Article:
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# The Benefits and Burdens of Bar Graphs

The bar graph is one of the most widely used forms of data visualization in science.  This is not a bad thing as the venerable old bar graph is a comfortable, easy way to accurately represent specific quantities with varying bar lengths. This representation also allows for easy comparison between measurements by comparing the bars.

The challenge comes when the benefits of this accurate and easy tool are pushed too far.  As we’ll see below, if the number of datapoints and comparisons in a bar graph becomes too great, the cognitive burden on the reader can become overwhelming.

Increasing the Cognitive Burden

To help illustrate this, I’ve generated some example datasets.  We will start with a simple dataset involving the measurement of two variables at two different times.  This could involve the measurement of two different metabolites on groups of subjects before and after a treatment or perhaps the measurement of two different environmental features at two different times of the year.

Figure 1A shows a simple bar graph where we are comparing the two measurements at two times.  As mentioned above, the purpose of a bar graph is to help people make comparisons in data.  With this small number of bars we can make a few very quick observations.  For example, we can see that the dark blue bars are higher than the light blue bars at both times  and that the dark blue bar at time two is higher than any of the others.

In this graph there are actually 6 different comparisons that can be made.  The arc diagram in Figure 1B helps clarify the number of possible comparisons in this plot.

Figure 1A & 1B

Now, let’s consider a more detailed experiment where we still have only two measurements, but we are evaluating them at five timepoints.  This is shown in Figure 2A.

From the bar graph, we can see that measurement 1 goes up steadily across time, while measurement 2 goes up and then down.  With 10 bars in our graph, making specific comparisons is a much more complicated task. For example, comparing measurement 1 at time 3 with measurement 2 at time 4 requires a significant amount of focus.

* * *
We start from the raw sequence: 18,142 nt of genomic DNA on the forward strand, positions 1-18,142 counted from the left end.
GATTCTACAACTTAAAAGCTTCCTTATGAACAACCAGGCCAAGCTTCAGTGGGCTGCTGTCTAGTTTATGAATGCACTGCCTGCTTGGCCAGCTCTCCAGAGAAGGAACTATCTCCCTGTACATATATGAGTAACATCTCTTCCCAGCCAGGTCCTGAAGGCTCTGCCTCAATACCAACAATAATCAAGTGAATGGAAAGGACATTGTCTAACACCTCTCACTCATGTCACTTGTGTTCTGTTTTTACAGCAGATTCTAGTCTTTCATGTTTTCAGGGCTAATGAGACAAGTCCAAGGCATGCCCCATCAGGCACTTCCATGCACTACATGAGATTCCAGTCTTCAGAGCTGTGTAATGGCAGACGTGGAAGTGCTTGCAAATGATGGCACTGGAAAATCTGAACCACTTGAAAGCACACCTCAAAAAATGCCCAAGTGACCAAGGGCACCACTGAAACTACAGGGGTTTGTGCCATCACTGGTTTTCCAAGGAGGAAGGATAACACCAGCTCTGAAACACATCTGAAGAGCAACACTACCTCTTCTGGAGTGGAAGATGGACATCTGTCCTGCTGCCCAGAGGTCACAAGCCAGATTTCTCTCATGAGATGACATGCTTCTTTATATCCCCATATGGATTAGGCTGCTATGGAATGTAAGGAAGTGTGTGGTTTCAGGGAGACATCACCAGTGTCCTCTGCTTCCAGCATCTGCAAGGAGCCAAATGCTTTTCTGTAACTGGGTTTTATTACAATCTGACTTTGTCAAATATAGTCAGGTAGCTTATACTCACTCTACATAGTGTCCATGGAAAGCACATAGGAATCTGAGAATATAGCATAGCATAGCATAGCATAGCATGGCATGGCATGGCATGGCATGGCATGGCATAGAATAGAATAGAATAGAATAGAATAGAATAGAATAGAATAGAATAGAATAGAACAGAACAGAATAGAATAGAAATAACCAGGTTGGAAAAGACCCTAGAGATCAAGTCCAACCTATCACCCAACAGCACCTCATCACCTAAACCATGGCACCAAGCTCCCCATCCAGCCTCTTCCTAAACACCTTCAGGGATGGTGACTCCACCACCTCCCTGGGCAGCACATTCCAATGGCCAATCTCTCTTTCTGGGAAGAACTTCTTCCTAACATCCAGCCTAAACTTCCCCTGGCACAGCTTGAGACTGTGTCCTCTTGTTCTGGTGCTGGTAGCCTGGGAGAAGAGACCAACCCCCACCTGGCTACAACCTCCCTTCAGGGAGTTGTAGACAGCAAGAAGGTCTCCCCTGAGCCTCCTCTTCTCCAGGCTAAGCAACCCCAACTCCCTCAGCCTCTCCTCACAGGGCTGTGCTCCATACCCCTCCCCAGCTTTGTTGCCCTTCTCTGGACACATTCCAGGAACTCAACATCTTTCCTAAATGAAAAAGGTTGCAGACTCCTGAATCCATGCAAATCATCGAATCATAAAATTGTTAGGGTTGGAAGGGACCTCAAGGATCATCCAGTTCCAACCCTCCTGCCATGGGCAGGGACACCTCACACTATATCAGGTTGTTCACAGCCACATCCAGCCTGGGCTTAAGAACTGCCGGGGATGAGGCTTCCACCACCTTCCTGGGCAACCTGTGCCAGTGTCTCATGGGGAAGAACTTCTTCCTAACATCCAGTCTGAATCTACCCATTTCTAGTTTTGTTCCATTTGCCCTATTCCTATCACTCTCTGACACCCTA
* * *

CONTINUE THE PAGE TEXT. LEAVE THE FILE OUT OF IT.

The arc diagram in Figure 2B shows that the number of possible comparisons in this bar graph has increased to 45.

Figure 2A & 2B

Finally, let’s push this even farther and consider six separate measurements across the five timepoints as shown in Figure 3A.  In this case we have 30 individual bars and it is quite easy to see that making individual comparisons in between bars has become a gargantuan task.  Figure 3B shows that the number of possible comparisons in this dataset has now risen to 435!

Figure 3A & 3B

Studies from the Franconeri Lab have shown that each of these comparisons can take hundreds of milliseconds to process so that only a few comparisons can be made per second. Furthermore, this task quickly overwhelms our working memory so that new numbers or comparisons will displace the ones we just considered.  At this point the cognitive burden has reached such a level that many of the important features are lost in a mire of information.

To help reduce the cognitive burden of these presentations, we can take advantage of the structure of this data.  Measurements across time are naturally sequential and so it would make sense to connect the data across this series.  This type of analysis is well represented by a line graph.

Figure 4A shows the line graph version of the data presented by the bar graph in Figure 1A.  In this case the difference in the relative amounts of measurements 1 and 2 are quite clear.

Figure 4B shows the line graph version of the data shown in Figure 2A.  In this case comparison of the two measurements over 5 timepoints is significantly easier to see in the line graph.  We have essentially taken the 10 bars with 45 possible comparisons and reduced them to a comparison of two lines.

Figure 4A

Figure 4B

Figure 4C

Lastly, Figure 4C shows the line graph version of Figure 1C.  In this case we have reduced the representation of the data from 30 individual bars and 435 pairwise comparisons to just 6 lines!  An additional advantage is that each of the lines is directly annotated, removing the cognitive burden of having to look between the legend and the individual bars.

This example shows that taking advantage of a data set’s structure can open the door to a different type of visualization beyond the simple bar graph.  In addition to clearly communicating the data, this type of data visualization is also quite useful for scientists during data analysis and interpretation.  Trends that were difficult to extract from the bar graph become quite obvious in the line graph.

In future posts, I’ll present other ways in which more deliberate and judicious data visualization choices can benefit scientists while analyzing  data and  when communicating  results to a large audience.

Thomas O’Connell, Ph.D. is an associate professor in the Department of Otolaryngology, Head & Neck Surgery at the Indiana University School of Medicine. His laboratory focuses on metabolism and the application of “metabolomics”; similar to genomics, but looking at metabolites instead of genes. Working with larger and more complex datasets has led to an increasing interest in optimizing approaches to data analysis and visualization. Simple, clear and engaging data visualizations are not only important for communicating scientific results but can also reveal new insights to the scientist.

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